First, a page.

Researchers Review Impaction Colic Cases

Most impaction colics studied (53.4%) resolved without treatment or with simple medical therapy on the first visit.
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impaction colic
Contrary to common thought, large colon impactions more often result in mild colic—sometimes so mild that the owners don’t even notice. | Photo: iStock
You know that impactions—blockages of ingested food matter in the intestinal tract—are common causes of colic in horses. But would you know how to recognize one? And, just as importantly, would your veterinarian?

The results of a study by British researchers suggest that colic caused by impaction in the intestine’s large colon does not usually cause severe signs of pain. Contrary to common thought, large colon impactions more often result in mild colic—sometimes so mild that the owners don’t even notice.

“Impactions can present with a whole range of signs and can have severe pain, but the more difficult ones for owners to recognize are those with more subtle changes in behavior, such as lying down more than normal, not eating all their food or finishing food slowly, or a reduction in the amount of droppings,” said Sarah Freeman, PhD, of the School of Veterinary Medicine and Science at the University of Nottingham, in the U.K. “All cases will suffer less and have a better chance of recovery if they are treated as early as possible, so having owners pick up subtle early signs is really important.”

Because the currently published research on impaction colic comes from referral hospitals—where cases are typically severe—Freeman and fellow researchers Kyra Jennings, BSc, and John Harold Burford, PhD, chose to look at initial farm calls for colic. They reviewed surveys from 69 U.K. equine veterinarians to gather feedback about first-time impaction colic visits over a one-year period. The researchers included 120 case reports in their study, selected based on the kind of colic and the location (impaction in the large left ventral colon or pelvic flexure). They reviewed breeds, gender, feeding styles, housing, time of year, exercise history, health history, clinical signs, diagnostic tests, treatment, and outcome in these cases to look for trends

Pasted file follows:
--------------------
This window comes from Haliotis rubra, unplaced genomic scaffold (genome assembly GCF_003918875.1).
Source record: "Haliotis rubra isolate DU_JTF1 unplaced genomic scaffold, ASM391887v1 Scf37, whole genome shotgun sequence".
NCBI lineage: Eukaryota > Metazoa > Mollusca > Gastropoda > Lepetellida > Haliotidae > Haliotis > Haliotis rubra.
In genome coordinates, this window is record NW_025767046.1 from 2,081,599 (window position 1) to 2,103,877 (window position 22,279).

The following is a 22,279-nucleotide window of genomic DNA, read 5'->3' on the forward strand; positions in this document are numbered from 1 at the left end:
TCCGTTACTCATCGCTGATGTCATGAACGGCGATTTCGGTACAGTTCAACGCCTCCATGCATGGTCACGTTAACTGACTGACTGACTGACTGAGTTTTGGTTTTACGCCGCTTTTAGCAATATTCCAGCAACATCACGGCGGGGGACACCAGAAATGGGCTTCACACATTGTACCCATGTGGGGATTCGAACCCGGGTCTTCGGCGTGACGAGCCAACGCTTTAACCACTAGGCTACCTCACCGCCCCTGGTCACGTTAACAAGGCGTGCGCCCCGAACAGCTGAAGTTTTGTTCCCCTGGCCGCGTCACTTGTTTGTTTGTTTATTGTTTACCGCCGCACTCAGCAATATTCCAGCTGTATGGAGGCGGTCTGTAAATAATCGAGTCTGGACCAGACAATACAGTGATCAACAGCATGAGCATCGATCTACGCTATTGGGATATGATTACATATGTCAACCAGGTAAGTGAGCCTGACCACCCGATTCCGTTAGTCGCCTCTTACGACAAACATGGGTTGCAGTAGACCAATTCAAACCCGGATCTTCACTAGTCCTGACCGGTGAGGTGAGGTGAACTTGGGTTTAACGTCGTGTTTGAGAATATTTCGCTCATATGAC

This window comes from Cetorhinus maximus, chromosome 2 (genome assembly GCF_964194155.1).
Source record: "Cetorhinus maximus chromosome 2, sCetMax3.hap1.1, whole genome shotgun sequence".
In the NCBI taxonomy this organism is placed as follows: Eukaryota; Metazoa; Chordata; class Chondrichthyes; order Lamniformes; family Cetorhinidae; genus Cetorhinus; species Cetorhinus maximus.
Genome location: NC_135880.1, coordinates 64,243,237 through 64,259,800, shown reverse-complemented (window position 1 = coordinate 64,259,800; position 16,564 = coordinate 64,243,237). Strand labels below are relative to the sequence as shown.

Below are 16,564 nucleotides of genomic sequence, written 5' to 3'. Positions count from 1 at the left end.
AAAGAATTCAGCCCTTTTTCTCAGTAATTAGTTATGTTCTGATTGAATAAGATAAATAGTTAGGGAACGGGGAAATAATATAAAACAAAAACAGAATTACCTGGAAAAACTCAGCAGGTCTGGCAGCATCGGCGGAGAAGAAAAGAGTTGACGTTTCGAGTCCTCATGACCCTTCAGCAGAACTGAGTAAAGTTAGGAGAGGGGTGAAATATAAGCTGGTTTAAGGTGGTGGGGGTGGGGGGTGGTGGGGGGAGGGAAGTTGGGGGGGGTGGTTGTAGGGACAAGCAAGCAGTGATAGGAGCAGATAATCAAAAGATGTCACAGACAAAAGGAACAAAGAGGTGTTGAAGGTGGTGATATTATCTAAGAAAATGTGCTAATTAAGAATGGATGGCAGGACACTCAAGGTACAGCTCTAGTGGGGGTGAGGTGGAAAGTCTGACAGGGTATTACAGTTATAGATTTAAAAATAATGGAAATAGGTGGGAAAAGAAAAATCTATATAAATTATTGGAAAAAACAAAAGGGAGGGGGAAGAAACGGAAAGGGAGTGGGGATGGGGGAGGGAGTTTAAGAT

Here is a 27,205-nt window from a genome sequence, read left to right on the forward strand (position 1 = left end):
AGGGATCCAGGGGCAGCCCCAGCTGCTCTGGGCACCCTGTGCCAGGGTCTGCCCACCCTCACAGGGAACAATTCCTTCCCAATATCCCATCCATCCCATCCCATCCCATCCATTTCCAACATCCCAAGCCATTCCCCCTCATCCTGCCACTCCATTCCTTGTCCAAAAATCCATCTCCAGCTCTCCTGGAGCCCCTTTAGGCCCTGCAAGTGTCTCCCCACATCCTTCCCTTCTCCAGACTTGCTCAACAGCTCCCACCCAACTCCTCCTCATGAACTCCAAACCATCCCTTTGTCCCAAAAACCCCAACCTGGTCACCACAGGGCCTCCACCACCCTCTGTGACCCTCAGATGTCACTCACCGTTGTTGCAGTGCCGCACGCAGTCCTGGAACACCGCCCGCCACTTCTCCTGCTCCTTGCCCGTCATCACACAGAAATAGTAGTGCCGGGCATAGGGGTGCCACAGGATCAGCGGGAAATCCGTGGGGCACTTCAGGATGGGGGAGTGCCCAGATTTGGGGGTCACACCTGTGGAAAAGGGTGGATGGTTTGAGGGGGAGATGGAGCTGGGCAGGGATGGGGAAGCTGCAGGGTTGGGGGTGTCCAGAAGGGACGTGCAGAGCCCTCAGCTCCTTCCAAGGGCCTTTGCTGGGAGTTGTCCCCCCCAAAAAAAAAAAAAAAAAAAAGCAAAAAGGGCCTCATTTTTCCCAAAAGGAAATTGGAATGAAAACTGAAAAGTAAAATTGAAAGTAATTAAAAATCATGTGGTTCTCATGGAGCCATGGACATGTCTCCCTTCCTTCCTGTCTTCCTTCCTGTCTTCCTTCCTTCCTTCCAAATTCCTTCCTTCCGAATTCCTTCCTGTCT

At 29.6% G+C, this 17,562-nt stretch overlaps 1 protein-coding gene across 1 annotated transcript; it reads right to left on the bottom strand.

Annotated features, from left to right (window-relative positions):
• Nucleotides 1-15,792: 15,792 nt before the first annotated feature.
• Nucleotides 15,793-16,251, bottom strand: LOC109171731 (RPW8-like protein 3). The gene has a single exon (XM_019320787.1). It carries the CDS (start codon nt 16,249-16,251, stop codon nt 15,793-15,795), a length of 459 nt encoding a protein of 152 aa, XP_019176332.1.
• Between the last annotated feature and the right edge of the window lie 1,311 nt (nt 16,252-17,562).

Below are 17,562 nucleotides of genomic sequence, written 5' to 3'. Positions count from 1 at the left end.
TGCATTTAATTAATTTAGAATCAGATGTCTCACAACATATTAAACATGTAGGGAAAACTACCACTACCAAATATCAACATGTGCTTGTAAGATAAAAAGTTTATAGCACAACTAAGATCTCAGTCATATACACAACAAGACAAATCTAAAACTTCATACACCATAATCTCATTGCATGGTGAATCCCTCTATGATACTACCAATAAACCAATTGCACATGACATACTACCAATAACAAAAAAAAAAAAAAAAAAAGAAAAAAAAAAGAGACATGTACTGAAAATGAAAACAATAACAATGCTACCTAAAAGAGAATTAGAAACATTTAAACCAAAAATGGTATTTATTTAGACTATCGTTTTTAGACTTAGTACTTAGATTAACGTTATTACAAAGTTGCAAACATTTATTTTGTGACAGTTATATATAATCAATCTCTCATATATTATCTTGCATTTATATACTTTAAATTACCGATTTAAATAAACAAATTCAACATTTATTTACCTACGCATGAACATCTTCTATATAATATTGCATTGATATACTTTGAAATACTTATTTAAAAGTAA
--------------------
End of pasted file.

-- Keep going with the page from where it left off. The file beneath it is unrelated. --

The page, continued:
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Passionate about horses and science from the time she was riding her first Shetland Pony in Texas, Christa Lesté-Lasserre writes about scientific research that contributes to a better understanding of all equids. After undergrad studies in science, journalism, and literature, she received a master’s degree in creative writing. Now based in France, she aims to present the most fascinating aspect of equine science: the story it creates. Follow Lesté-Lasserre on Twitter @christalestelas.

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